Furthermore, mobile detachments were tasked with laying more mines directly in the path of advancing enemy tanks. According to one source: "... Each artillery battalion and, in some cases, each artillery battery, had a mobile reserve of 5 to 8 combat engineers equipped with 4 to 5 mines each. Their function was to mine unguarded tank approaches after the direction of the enemy attack had been definitely ascertained. These mines proved highly effective in stopping and even in destroying many enemy tanks." [5]

The Wehrmacht also relied heavily on anti-tank mines to defend the Atlantic Wall, having planted six million mines of all types in Northern France alone. [6] Mines were usually laid in staggered rows about 500 yards (460 meters) deep. Along with the anti-personnel types, there were various model of Tellermines, Topfmines, and Riegel mines. On the Western front, anti-tank mines were responsible for 20-22% of Allied tank losses. [7] Since the majority of these mines were equipped with pressure fuzes (rather than tilt-rods), tanks were more often crippled than destroyed outright.


During the Vietnam War, both 'regular' NVA and Viet Cong forces used AT mines. These were of Soviet, Chinese or local manufacture. Anti-tank mines were also used extensively in Cambodia and along the Thai border, planted by Pol Pot's Maoist guerrillas and the Vietnamese army, which invaded Cambodia in 1979 to topple the Khmer Rouge. Millions of these mines remain in the area, despite clearing efforts. It is estimated that they cause hundreds of deaths annually. [8]

Southern Africa

Conflict in southern Africa since the 1960s have often involved Soviet, United States or South African supported irregular armies or fighters engaged in guerrilla warfare. What makes these conflicts significant to the study of anti-tank mines is that they featured the widespread use of these mines in situations other than conventional warfare (or static minefields) and also saw the development of effective mine resistant vehicles. As a result, both Angola and Mozambique are littered with such devices to this day (as with Cambodia).

In the Angolan Civil War or South African Border War that covered vast sparsely populated area of southern Angola and northern Namibia, it was easy for small groups to infiltrate and lay their mines on roads before escaping again often undetected. The anti-tank mines were most often placed on public roads used by civilian and military vehicles and had a great psychological effect.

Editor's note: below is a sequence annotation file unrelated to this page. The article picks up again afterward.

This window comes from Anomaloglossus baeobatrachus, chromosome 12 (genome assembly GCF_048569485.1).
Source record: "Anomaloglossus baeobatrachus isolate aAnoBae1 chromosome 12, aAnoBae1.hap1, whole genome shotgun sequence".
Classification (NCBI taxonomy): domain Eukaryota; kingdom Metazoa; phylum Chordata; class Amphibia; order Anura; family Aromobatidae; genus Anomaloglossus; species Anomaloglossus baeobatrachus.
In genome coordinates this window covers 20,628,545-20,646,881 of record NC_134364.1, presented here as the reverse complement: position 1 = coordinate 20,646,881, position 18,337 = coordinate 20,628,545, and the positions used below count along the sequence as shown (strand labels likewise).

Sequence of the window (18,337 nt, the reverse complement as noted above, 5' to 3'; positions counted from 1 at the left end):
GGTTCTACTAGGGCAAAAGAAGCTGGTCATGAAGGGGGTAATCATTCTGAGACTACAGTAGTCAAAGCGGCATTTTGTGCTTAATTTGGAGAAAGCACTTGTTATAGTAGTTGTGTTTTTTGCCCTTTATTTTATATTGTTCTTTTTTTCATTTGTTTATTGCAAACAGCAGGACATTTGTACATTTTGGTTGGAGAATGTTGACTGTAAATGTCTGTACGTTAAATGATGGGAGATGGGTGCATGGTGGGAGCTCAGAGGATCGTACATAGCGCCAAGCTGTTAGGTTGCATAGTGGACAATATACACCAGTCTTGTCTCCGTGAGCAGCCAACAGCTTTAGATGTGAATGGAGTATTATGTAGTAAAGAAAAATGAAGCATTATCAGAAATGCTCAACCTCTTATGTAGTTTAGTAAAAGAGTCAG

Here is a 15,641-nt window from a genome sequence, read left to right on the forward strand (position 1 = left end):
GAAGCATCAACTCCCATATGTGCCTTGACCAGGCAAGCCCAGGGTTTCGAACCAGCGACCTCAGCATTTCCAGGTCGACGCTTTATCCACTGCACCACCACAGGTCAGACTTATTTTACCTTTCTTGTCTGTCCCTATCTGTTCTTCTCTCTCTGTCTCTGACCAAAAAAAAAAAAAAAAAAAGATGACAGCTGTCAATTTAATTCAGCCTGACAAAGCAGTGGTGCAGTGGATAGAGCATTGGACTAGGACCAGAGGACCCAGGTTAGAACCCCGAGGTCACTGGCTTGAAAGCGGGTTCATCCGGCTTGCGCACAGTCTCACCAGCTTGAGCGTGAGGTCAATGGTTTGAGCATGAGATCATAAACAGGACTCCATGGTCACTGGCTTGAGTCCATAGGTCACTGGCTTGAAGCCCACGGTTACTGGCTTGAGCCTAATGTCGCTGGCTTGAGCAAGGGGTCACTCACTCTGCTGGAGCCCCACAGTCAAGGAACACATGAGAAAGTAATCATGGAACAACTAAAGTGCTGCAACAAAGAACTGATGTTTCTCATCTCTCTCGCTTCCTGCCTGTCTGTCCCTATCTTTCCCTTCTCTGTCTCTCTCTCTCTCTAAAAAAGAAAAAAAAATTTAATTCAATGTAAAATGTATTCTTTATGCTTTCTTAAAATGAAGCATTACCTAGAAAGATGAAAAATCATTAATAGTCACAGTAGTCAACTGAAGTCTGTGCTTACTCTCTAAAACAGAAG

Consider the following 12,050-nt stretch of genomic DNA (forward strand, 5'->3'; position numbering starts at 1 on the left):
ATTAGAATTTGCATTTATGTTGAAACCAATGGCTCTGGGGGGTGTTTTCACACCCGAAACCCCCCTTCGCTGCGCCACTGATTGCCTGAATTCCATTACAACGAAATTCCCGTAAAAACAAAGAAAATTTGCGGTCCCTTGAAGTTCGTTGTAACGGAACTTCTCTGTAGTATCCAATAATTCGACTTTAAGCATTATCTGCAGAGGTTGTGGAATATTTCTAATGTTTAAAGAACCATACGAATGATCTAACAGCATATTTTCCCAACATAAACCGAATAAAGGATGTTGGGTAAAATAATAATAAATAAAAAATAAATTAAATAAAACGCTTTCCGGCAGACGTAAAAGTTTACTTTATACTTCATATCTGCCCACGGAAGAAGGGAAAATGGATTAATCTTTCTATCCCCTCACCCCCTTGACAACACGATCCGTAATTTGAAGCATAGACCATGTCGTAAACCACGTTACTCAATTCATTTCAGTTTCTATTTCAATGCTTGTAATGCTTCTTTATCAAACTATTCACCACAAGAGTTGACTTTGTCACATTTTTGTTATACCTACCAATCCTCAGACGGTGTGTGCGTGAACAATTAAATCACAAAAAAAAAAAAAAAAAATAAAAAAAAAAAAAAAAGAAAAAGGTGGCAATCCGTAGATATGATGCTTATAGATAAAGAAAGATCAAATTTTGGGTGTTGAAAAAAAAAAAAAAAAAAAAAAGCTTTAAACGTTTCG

Mines were often laid in complex arrangements. One tactic was to lay multiple mines on top of each other to increase the blast effect. Another common tactic was to link together several mines placed within a few metres of each other, so that all would detonate when any one was triggered.

RG-31 Mine Protected Armored Personnel Carrier (MP APC) in service with the US Army in Iraq in 2006 RG-31.JPG
RG-31 Mine Protected Armored Personnel Carrier (MP APC) in service with the US Army in Iraq in 2006

It was because of this threat that some of the first successful mine protected vehicles were developed by South African military and police forces. Chief amongst these were the Buffel and Casspir armoured personnel carriers and Ratel armoured fighting vehicle. They employed v-shaped hulls that deflected the blast force away from occupants. In most cases occupants survived anti-tank mine detonations with only minor injuries. The vehicles themselves could often be repaired by replacing the wheels or some drive train components that were designed to be modular and replaceable for exactly this reason.

Most countries involved in Middle Eastern peace keeping missions deploy modern developments of these vehicles like the RG-31 (Canada, United Arab Emirates, United States) and RG-32 (Sweden).

See also

Examples of Anti-tank mines
Mine dispersal systems

Related Research Articles

High-explosive anti-tank warhead

A high-explosive anti-tank (HEAT) warhead is a type of shaped charge explosive that uses the Munroe effect to penetrate thick tank armor. The warhead functions by having the explosive charge collapse a metal liner inside the warhead into a high-velocity superplastic jet. This superplastic jet is capable of penetrating armor steel to a depth of seven or more times the diameter of the charge but is usually used to immobilize or destroy tanks. Due to the way they work, they do not have to be fired as fast as an armor piercing shell, allowing less recoil. Contrary to a widespread misconception, the jet does not melt its way through armor, as its effect is purely kinetic in nature. The HEAT warhead has become less effective against tanks and other armored vehicles due to the use of composite armor, explosive-reactive armor, and active protection systems which destroy the HEAT warhead before it hits the tank. Even though HEAT rounds are less effective against the heavy armour of 2010-era main battle tanks, HEAT warheads remain a threat against less-armoured parts of a main battle tank and against lighter armoured vehicles or unarmoured vehicles and helicopters.